Buke and Gase – Scholars
While there are some decent enough ideas to be enjoyed on Buke and Gase's latest studio album, it's ultimately a rather flat listen that doesn't challenge anywhere near enough as it should
Brooklyn's Buke and Gase amassed quite the list of fans during their original run of 2008-2013, with fellow Brooklynites The National even having them guest on their last album Sleep Well Beast, but have been rather silent in the last five years. So much so that their return has made their name – referencing their "buke" (baritone ukulele) and "gase" (guitar-bass) instruments – rather redundant as they now approach their music with a far more electronic, sample-based structure. Allegedly Scholars, their third record, was considered as a name change given their new style, which has similarities to The National's aforementioned last album.
However, like that record, the biggest problem is often an over-reliance on using the same beats and samples repeatedly, to the point where the overall effect becomes nulled as the record progresses. Scholars starts interestingly enough, with a doom metal-esque drone guitar opening Stumbler, and there are some pleasing moments here and there in clear pop song Grips, but there isn't really enough here to keep an entire album's worth of attention.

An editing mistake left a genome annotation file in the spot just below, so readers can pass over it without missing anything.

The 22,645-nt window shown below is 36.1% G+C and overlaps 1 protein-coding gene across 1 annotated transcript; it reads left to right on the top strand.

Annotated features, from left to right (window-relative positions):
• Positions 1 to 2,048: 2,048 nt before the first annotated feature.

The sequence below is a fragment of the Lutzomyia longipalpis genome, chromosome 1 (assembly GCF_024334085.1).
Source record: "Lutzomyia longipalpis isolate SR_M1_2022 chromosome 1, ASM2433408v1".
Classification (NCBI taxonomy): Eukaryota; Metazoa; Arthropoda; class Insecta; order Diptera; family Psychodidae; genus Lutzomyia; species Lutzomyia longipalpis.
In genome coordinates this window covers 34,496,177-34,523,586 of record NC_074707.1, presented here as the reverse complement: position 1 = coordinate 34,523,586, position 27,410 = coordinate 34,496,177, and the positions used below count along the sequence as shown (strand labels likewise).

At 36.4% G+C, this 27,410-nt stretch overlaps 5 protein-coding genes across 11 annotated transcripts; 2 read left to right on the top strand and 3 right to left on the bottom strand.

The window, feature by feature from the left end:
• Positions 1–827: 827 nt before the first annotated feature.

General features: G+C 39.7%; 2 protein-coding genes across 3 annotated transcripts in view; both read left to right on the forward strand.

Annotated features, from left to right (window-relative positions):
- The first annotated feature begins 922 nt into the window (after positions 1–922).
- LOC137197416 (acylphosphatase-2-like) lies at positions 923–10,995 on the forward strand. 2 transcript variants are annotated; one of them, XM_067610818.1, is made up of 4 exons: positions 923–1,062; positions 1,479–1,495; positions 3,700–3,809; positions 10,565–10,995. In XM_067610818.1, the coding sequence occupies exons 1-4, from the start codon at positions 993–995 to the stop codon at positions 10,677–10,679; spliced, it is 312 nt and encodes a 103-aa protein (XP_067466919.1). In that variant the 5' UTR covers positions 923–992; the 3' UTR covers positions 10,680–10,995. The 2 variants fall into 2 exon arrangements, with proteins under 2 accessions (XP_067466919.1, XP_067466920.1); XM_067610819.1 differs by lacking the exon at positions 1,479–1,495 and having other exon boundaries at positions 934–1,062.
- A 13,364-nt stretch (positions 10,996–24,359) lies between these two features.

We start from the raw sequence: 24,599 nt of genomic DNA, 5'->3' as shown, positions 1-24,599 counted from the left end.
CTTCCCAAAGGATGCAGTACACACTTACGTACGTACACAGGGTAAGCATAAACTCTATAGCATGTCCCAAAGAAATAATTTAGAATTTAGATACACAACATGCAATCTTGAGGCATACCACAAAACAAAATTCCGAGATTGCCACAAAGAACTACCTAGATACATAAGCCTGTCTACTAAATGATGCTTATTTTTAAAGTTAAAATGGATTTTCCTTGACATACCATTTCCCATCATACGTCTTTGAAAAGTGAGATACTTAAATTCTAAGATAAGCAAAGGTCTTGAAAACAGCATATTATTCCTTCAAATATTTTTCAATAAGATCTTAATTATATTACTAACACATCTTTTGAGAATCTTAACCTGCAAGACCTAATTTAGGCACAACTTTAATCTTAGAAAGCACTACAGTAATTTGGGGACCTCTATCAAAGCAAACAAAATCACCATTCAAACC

Somewhat worryingly, the band allegedly whittled down some 60+ tracks and hours worth of music to these 12 which sit under 40 minutes, begging the question, how far down the garden path can one be led? While there are certainly some decent enough ideas to be enjoyed here, this is ultimately a rather flat listen that doesn't challenge anywhere near enough as it appears to intend to; a real wasted opportunity.
Listen to: Stumbler, Scholars, Grips